Municipal Bonds for the Retail Investor
By Bill Addiss | February 15, 2019
A municipal bond (muni), is a debt security issued by a state, municipality, county or municipal entity to finance its capital expenditures (including construction projects) or for general financing of that municipality. The size and scope of this market is impressive.
There are over 50,000 different issuers of municipal bonds, resulting in over 1 million different issues outstanding in the U.S. In fact, as of 2017, the total value of all municipal bonds was almost $4 trillion. Most municipal bonds are exempt from federal taxes as well as most state and local taxes, which can make them especially attractive to retail investors, particularly those in high income tax brackets.
Broadly speaking, there are two types of municipal bonds.
What Are the Two Types of Municipal Bonds?
- General Obligations (GOs)
- Revenue bonds (Revs)
What is the Difference Between General Obligation Bonds vs. Revenue Bonds
A general obligation bond (GO) is issued by a state or city and is not backed by revenue from any specific project. Instead, these bonds are backed by the general taxing authority of the municipality which can include, sales tax, property tax and income tax. Therefore, these bonds have multiple sources of revenue (predominantly taxes) backing the security.
By contrast, a revenue bond, (Rev) is a bond which is secured by the revenue generated by a specific project (such as toll roads, bridges, convention centers, stadiums). These bonds are like loans for projects where the bondholders will receive interest and their principal from the revenue generated when the project is completed.
Benefits of Investing in Municipal Bonds
What makes municipal bonds most attractive is the tax status on interest income received. Unlike corporate bonds which are fully taxable to the investor, municipal bonds offer the following tax advantages:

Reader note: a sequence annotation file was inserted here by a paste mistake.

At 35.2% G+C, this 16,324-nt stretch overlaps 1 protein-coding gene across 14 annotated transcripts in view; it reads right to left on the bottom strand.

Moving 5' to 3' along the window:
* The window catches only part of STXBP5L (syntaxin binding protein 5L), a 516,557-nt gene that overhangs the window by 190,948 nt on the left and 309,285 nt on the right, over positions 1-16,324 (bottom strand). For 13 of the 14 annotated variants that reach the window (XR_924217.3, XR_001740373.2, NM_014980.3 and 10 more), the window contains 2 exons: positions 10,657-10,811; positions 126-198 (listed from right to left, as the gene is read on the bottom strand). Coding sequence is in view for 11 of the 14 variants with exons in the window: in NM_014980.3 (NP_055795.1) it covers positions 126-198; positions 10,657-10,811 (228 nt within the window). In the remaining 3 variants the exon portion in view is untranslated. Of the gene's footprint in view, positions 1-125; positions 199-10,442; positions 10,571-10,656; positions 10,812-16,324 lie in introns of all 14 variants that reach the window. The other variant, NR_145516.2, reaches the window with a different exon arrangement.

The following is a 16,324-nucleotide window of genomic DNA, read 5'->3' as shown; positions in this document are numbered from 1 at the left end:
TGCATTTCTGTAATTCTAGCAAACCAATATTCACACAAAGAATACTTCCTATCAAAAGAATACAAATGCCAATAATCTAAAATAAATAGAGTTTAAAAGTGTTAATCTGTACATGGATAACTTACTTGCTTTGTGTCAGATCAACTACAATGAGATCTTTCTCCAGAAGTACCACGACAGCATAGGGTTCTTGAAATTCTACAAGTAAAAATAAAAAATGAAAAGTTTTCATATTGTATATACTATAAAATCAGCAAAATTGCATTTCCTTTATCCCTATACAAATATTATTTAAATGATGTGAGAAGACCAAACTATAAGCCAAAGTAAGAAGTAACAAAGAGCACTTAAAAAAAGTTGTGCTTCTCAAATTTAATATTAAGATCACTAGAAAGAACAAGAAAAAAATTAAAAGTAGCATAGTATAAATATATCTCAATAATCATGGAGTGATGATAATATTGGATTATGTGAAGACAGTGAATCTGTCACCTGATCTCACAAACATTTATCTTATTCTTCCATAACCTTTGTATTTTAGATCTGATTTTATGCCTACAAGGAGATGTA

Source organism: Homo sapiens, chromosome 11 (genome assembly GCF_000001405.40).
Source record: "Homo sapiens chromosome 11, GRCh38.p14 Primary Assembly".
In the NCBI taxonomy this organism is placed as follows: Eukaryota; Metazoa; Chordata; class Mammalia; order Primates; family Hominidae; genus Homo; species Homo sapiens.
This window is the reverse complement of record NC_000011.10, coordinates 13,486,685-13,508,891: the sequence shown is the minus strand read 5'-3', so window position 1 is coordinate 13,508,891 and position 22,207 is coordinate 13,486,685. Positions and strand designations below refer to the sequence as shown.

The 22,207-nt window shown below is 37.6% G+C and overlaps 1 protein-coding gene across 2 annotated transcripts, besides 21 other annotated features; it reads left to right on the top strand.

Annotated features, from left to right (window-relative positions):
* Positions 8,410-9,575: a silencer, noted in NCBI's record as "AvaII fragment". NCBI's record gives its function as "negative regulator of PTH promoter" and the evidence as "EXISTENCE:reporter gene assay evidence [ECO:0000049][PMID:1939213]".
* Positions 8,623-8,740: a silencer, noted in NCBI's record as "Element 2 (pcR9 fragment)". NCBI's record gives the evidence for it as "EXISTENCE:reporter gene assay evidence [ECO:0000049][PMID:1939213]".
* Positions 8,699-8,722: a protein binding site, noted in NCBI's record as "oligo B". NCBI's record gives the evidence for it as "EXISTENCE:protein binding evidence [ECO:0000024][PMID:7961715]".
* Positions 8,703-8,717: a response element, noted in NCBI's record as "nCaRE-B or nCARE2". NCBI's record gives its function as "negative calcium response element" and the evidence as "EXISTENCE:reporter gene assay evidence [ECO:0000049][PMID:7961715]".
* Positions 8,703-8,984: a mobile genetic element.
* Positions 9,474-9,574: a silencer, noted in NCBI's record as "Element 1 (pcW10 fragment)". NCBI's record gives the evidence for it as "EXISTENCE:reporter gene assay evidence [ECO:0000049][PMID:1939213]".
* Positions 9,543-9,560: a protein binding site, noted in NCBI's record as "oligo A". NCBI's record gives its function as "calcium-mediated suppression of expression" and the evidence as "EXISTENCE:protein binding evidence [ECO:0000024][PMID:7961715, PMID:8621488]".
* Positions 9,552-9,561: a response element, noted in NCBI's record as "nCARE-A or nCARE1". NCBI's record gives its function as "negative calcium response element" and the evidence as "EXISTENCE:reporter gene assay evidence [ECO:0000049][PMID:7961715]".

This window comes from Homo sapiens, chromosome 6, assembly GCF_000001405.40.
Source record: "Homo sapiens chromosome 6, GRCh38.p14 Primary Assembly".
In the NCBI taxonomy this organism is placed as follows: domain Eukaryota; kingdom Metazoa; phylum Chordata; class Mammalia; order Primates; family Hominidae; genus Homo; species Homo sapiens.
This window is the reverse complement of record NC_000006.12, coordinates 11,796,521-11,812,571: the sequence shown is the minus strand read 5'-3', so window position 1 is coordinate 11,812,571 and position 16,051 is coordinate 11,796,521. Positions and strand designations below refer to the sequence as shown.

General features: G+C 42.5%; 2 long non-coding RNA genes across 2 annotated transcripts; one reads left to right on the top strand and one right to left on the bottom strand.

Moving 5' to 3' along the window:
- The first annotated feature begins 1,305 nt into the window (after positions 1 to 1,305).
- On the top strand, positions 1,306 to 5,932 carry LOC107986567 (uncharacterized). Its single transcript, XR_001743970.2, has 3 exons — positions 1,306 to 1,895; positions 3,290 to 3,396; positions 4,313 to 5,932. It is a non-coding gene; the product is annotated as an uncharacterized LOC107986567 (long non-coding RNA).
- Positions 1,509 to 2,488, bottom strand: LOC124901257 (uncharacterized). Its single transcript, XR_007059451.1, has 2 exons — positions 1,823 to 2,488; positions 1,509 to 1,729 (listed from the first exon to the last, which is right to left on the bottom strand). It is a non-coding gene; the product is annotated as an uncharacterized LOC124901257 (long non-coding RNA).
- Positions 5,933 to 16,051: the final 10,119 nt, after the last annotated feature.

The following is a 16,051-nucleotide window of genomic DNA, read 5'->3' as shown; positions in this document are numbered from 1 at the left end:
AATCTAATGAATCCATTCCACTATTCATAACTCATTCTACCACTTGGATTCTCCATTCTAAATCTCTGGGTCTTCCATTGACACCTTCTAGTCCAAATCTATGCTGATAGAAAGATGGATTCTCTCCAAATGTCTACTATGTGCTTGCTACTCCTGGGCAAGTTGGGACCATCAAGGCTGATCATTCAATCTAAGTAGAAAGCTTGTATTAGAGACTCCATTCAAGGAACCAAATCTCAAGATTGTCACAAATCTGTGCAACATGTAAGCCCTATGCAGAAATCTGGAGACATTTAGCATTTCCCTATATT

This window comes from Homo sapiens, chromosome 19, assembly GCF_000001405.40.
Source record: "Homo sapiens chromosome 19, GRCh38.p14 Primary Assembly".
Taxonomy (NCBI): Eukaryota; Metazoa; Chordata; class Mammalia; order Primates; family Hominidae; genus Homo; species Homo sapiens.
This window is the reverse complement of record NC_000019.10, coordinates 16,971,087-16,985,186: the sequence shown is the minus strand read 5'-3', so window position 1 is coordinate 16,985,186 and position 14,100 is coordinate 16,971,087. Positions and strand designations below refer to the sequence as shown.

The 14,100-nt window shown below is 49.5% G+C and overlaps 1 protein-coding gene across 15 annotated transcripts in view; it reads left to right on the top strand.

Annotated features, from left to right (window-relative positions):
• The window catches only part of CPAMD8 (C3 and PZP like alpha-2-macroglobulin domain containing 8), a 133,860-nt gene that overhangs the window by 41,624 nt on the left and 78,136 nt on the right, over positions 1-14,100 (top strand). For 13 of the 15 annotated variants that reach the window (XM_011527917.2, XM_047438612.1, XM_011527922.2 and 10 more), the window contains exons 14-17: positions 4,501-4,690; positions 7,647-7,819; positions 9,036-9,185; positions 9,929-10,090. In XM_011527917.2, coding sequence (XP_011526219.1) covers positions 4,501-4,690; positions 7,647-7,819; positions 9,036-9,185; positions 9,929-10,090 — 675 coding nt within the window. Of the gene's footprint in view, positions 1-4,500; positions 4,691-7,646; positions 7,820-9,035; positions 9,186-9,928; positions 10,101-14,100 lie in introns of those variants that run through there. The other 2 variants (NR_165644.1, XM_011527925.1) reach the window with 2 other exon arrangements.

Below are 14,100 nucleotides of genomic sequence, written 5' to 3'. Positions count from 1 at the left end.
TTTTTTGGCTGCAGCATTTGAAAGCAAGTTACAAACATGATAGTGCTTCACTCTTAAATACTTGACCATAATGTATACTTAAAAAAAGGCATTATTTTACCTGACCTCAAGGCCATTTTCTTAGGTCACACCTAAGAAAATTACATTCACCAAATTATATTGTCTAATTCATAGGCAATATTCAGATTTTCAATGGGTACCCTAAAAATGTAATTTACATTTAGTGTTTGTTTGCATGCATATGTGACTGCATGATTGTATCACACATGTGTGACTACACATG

- Interest Income from most municipal bonds is exempt from Federal Income Tax
- If the bondholder resides in a state with a state income tax, the municipal bond income can be exempt from state income tax if issued within the buyer’s state of residency
- If the investor resides in a city with city income tax, interest income can also be exempt from city income tax, also based on the bond buyers residency.
This means the interest income from municipal securities can be triple tax exempt for municipal bondholder, living in a state and city which taxes income, provided they buy a bond issued within the city in which they reside. Of course, if your state has no state income tax (Alaska, Florida, Nevada, South Dakota, Texas, Washington and Wyoming) the triple tax exemption won’t apply, but you will still enjoy federal tax exemption regardless of what state the bond was issued in. This benefit is enjoyed by those investing in either General Obligation Bonds or Revenue bonds.
For any investor, what’s most important isn’t how much income you earn, but how much you get to keep after taxes. For that reason, municipal bonds offer particular appeal in today’s market.
Bond Yield Illustration:
For example, recently the NY State Turnpike authority issued a 5% coupon municipal bond, maturing in 2032.The bond was A rated by both Moody’s and Standard & Poors.
The question is, how much would an investor have to earn on a taxable investment to equal what they get to keep by earning 5% tax free? The formula for determining theTaxable Equivalent Yield (TEY) is:
Taxable Equivalent Yield = Tax Free Income / (1-Tax Rate)
8.11% = 5% / (1 - .384)